The emerging field of Web3 (and, closely related, decentralized finance or “DeFi”) offers exciting opportunities for developers to build a new class of decentralized applications (or “dApps”) around meaningful and valuable digital assets and identity. The concept of the Web3 model is that users stay in control of what they own, who they are, what they share, and what they choose to bring with them to applications – and application builders like you create powerful new ways for those users and what they own to interact.
Whether we’re talking about a finance application that previously would have required access to trans-national banking infrastructure, or a game where users can take their characters and loot with them when they log off – Web3 and DeFi dApps can simply do things better, and do things that were never possible before.
Much of this potential, however, has not yet been made practically accessible to developers due to shortcomings in existing Web3 and DeFi platforms.
With the coming Babylon upgrade to the Radix Public Network, Radix will offer a decentralized platform and a set of tools to give developers the most purpose-built place to create this new generation of Web3 dApps. On Radix, digital assets will be easy to create and manage, smart contract logic will be intuitive to write and make safe, and the Radix Wallet will enable seamless and powerful connections to users and their assets through your web interface.
Because of the unique capabilities that Web3 developers on Radix will have available to them, it’s useful to explain just what a dApp on Radix is – from the user’s perspective, and the developer’s.
The User’s Experience of a Radix dApp
For users, a Radix dApp will simply feel like a website that is surprisingly easy to interact with, and has surprising capabilities.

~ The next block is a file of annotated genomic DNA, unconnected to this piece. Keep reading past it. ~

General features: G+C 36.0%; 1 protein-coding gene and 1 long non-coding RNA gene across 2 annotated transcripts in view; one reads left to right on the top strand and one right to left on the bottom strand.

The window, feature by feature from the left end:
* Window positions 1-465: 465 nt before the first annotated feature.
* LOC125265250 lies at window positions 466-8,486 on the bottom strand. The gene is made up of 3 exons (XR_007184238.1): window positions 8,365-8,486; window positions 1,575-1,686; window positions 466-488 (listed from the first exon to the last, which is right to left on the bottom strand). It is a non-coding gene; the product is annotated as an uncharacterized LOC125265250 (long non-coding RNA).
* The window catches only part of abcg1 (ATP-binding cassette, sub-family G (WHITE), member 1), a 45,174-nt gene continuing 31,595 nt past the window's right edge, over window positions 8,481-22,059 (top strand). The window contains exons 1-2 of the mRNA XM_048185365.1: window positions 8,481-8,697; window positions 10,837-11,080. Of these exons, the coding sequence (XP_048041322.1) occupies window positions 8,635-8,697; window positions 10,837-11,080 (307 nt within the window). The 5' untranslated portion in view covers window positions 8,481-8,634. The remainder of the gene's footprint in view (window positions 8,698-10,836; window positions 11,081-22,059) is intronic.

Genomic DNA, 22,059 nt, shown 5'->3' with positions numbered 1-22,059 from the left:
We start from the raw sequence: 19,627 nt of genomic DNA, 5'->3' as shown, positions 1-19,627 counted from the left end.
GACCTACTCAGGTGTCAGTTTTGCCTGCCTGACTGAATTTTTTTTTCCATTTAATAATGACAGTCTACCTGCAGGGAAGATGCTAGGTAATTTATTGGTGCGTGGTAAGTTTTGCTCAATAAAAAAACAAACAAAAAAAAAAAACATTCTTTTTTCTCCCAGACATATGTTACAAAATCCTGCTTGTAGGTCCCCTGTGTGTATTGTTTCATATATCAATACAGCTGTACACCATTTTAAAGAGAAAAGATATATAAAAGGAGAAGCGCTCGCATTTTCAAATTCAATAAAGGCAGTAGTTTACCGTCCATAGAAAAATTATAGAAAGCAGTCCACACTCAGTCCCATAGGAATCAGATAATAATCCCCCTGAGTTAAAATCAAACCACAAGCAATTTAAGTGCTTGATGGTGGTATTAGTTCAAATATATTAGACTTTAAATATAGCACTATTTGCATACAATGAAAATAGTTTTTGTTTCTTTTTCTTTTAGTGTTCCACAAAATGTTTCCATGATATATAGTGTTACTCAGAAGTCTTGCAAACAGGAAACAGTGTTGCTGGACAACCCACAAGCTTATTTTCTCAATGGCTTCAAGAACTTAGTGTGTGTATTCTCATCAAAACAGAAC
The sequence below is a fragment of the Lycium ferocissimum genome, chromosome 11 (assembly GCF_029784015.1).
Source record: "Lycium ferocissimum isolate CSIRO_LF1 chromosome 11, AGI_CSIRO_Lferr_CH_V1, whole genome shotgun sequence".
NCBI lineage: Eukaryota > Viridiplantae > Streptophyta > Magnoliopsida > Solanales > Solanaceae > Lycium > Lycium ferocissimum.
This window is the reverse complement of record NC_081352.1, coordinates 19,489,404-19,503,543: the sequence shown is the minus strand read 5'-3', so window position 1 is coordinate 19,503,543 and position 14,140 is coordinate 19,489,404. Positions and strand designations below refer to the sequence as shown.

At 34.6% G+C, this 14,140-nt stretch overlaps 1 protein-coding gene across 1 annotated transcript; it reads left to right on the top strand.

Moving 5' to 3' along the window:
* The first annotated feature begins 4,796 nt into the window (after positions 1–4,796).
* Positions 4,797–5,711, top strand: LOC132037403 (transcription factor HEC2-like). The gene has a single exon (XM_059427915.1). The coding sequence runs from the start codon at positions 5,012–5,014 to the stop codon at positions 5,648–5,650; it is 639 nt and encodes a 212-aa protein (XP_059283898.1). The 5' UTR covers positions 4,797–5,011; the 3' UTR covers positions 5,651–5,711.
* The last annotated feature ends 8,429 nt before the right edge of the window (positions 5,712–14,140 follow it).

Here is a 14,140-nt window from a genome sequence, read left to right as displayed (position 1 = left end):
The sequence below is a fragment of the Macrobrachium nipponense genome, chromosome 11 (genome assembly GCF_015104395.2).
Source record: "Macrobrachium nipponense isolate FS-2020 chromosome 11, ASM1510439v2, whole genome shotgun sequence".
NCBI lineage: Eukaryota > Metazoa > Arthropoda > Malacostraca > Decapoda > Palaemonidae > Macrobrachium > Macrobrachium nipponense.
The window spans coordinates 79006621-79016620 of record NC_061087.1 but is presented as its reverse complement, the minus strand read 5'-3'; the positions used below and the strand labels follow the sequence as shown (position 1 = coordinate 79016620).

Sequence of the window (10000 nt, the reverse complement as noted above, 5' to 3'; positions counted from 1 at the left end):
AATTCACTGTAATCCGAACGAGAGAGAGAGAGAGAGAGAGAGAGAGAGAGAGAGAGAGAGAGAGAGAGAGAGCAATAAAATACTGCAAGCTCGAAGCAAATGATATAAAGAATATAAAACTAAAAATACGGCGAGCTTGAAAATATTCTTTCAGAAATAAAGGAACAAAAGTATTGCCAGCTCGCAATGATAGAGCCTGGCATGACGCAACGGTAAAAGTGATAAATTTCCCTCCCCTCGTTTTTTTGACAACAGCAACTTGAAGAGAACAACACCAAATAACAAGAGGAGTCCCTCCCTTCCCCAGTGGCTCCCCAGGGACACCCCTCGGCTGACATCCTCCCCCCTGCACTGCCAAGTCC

To connect to a Radix dApp website and use their digital assets and identity there, users will need a new kind of digital wallet application. The Radix Wallet is a purpose-built solution, providing an intuitive user experience to securely manage everything they own, and seamlessly connect to an unlimited diversity of dApps on Radix.
The Radix Wallet is a mobile application for iOS and Android, and it can connect directly to either a desktop or mobile browser:
For users, the star of the show is always the dApp and its unique user experience – but the Radix Wallet is the user’s hub for keeping control of what they own and how they want to connect. This not only gives users convenience, comfort, and continuity between applications – it means that developers can focus on the functionality and user experience of their particular application.
This Radix Wallet vision demo video provides a good feeling for what sorts of capabilities are possible for dApps, relying on a connected Radix Wallet.
The Anatomy of a Radix dApp
Building a dApp is more than just building a simple website. That website will need to connect to users’ Radix Wallets, and it will likely want to connect to the Radix Network to get information on the state of accounts, assets, and smart contracts. Developers may want to build their own smart contract automation on the Radix Network to sit behind the web interface – or understand how to interact with smart contracts already deployed there by other developers. And like a traditional Web2 app, developers may want a server-based portion of your application for things like user management or specialized business logic.
This means that, depending on the type of dApp, it will be built from multiple parts. To understand the anatomy of a Radix dApp, we can split them into two broad categories: the pure frontend dApp, and the full stack dApp.
Pure Frontend dApps
If you’re familiar with dApps on Ethereum, this type might be somewhat familiar; something like Uniswap would be in this category. (If you’re new to Web3 and DeFi, this might seem a little strange.)